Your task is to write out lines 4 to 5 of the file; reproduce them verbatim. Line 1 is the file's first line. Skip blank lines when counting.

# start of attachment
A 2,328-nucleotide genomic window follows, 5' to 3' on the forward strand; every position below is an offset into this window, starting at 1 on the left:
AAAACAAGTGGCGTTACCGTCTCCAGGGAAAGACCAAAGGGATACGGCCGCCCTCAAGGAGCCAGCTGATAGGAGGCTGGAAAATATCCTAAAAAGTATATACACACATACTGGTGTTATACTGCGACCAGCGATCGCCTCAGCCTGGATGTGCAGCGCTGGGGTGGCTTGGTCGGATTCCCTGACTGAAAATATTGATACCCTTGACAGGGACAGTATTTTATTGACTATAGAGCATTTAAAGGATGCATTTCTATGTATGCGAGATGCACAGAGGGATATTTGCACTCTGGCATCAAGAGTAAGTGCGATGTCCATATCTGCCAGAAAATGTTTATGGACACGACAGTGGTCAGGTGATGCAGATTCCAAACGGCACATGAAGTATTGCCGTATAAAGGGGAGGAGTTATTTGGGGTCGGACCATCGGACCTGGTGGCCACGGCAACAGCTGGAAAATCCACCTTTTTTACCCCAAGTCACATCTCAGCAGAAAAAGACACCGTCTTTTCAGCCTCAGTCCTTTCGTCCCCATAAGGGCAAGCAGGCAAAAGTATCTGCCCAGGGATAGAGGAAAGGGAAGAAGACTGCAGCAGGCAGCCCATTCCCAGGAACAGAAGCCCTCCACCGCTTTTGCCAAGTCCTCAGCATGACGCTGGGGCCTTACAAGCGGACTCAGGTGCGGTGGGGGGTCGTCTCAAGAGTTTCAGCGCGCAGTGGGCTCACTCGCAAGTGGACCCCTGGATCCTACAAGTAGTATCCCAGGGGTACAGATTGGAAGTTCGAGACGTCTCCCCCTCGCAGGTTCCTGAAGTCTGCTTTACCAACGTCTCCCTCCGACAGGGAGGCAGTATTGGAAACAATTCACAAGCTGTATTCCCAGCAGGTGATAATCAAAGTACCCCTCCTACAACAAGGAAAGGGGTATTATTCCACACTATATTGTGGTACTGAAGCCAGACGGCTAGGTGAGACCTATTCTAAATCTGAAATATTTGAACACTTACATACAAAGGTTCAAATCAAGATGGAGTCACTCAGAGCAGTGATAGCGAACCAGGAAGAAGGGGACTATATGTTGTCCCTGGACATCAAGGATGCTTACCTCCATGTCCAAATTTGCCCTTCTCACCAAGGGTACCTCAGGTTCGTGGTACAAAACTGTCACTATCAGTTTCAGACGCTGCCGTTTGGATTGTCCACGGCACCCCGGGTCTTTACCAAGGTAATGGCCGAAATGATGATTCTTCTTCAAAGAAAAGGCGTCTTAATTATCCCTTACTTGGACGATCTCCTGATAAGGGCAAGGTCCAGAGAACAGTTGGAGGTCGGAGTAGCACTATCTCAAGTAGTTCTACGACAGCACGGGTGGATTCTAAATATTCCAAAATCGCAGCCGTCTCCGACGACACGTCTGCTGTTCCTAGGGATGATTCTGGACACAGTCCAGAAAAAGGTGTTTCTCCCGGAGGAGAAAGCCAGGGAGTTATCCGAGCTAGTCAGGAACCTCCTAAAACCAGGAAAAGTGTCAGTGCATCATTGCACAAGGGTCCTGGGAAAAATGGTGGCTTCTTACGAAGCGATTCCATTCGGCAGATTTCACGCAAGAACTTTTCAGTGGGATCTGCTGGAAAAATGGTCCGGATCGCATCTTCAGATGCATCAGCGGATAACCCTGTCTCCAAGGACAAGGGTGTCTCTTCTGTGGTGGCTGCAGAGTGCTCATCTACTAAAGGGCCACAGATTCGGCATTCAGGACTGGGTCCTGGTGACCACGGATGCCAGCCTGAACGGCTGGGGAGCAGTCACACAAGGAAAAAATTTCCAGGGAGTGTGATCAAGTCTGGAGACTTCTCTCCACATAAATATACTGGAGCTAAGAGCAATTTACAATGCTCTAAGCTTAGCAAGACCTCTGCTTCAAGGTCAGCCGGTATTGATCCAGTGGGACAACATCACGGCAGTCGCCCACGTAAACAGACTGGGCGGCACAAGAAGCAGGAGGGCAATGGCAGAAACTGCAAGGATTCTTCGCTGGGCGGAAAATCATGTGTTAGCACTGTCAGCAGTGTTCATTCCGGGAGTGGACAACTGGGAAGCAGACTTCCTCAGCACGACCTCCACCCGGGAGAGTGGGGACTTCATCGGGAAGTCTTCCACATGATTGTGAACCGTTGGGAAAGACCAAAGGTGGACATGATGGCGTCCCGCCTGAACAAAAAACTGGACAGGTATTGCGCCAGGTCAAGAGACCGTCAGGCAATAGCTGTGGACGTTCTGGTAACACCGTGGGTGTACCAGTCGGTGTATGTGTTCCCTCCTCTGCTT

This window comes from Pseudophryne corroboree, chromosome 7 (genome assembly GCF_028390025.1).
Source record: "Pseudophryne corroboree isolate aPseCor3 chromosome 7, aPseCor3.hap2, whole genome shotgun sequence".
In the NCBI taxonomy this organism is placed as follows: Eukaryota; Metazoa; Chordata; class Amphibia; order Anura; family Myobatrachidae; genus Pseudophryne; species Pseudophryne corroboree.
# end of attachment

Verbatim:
Source record: "Pseudophryne corroboree isolate aPseCor3 chromosome 7, aPseCor3.hap2, whole genome shotgun sequence".
In the NCBI taxonomy this organism is placed as follows: Eukaryota; Metazoa; Chordata; class Amphibia; order Anura; family Myobatrachidae; genus Pseudophryne; species Pseudophryne corroboree.